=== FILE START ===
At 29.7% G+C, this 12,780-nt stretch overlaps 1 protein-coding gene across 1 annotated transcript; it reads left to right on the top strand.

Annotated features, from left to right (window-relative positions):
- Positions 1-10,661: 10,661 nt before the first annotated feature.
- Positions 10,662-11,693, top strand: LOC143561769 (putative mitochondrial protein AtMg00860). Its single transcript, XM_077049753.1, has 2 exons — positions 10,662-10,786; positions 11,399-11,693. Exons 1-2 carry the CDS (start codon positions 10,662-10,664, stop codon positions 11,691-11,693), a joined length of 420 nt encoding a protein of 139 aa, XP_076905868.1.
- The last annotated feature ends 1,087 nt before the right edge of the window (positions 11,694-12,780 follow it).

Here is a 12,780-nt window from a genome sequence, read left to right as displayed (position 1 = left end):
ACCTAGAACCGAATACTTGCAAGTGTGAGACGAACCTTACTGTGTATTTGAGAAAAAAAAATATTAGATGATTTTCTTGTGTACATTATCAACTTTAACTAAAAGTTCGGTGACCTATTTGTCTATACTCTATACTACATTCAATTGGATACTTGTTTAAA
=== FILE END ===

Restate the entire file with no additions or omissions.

At 29.7% G+C, this 12,780-nt stretch overlaps 1 protein-coding gene across 1 annotated transcript; it reads left to right on the top strand.

Annotated features, from left to right (window-relative positions):
- Positions 1-10,661: 10,661 nt before the first annotated feature.
- Positions 10,662-11,693, top strand: LOC143561769 (putative mitochondrial protein AtMg00860). Its single transcript, XM_077049753.1, has 2 exons — positions 10,662-10,786; positions 11,399-11,693. Exons 1-2 carry the CDS (start codon positions 10,662-10,664, stop codon positions 11,691-11,693), a joined length of 420 nt encoding a protein of 139 aa, XP_076905868.1.
- The last annotated feature ends 1,087 nt before the right edge of the window (positions 11,694-12,780 follow it).

Here is a 12,780-nt window from a genome sequence, read left to right as displayed (position 1 = left end):
ACCTAGAACCGAATACTTGCAAGTGTGAGACGAACCTTACTGTGTATTTGAGAAAAAAAAATATTAGATGATTTTCTTGTGTACATTATCAACTTTAACTAAAAGTTCGGTGACCTATTTGTCTATACTCTATACTACATTCAATTGGATACTTGTTTAAA